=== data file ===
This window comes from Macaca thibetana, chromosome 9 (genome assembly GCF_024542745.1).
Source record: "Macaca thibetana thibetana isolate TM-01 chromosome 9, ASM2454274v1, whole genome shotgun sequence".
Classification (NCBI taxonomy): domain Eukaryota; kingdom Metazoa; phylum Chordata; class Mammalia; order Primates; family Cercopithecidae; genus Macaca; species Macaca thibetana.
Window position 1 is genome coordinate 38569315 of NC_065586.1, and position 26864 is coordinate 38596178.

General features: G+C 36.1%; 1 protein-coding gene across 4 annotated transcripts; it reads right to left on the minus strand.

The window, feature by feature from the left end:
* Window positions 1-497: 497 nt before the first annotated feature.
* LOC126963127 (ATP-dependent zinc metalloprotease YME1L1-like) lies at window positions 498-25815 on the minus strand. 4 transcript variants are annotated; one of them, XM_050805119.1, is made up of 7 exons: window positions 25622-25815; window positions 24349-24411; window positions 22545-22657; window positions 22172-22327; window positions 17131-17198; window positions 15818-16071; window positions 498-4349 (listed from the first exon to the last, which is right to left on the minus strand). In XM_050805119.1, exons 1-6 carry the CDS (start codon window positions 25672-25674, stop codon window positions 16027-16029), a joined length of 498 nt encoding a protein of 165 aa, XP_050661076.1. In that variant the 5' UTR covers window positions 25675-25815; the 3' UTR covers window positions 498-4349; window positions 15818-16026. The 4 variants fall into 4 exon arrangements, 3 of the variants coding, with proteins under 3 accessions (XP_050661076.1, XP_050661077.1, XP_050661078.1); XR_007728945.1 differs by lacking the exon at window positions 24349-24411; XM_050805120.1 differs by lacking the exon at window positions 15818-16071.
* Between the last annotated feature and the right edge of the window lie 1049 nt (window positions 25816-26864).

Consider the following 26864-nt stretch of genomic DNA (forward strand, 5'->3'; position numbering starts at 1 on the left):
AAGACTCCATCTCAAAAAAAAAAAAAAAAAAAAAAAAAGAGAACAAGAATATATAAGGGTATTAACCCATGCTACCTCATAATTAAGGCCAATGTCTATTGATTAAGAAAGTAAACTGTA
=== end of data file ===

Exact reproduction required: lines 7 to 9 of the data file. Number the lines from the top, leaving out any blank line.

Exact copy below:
* Window positions 1-497: 497 nt before the first annotated feature.
* LOC126963127 (ATP-dependent zinc metalloprotease YME1L1-like) lies at window positions 498-25815 on the minus strand. 4 transcript variants are annotated; one of them, XM_050805119.1, is made up of 7 exons: window positions 25622-25815; window positions 24349-24411; window positions 22545-22657; window positions 22172-22327; window positions 17131-17198; window positions 15818-16071; window positions 498-4349 (listed from the first exon to the last, which is right to left on the minus strand). In XM_050805119.1, exons 1-6 carry the CDS (start codon window positions 25672-25674, stop codon window positions 16027-16029), a joined length of 498 nt encoding a protein of 165 aa, XP_050661076.1. In that variant the 5' UTR covers window positions 25675-25815; the 3' UTR covers window positions 498-4349; window positions 15818-16026. The 4 variants fall into 4 exon arrangements, 3 of the variants coding, with proteins under 3 accessions (XP_050661076.1, XP_050661077.1, XP_050661078.1); XR_007728945.1 differs by lacking the exon at window positions 24349-24411; XM_050805120.1 differs by lacking the exon at window positions 15818-16071.
* Between the last annotated feature and the right edge of the window lie 1049 nt (window positions 25816-26864).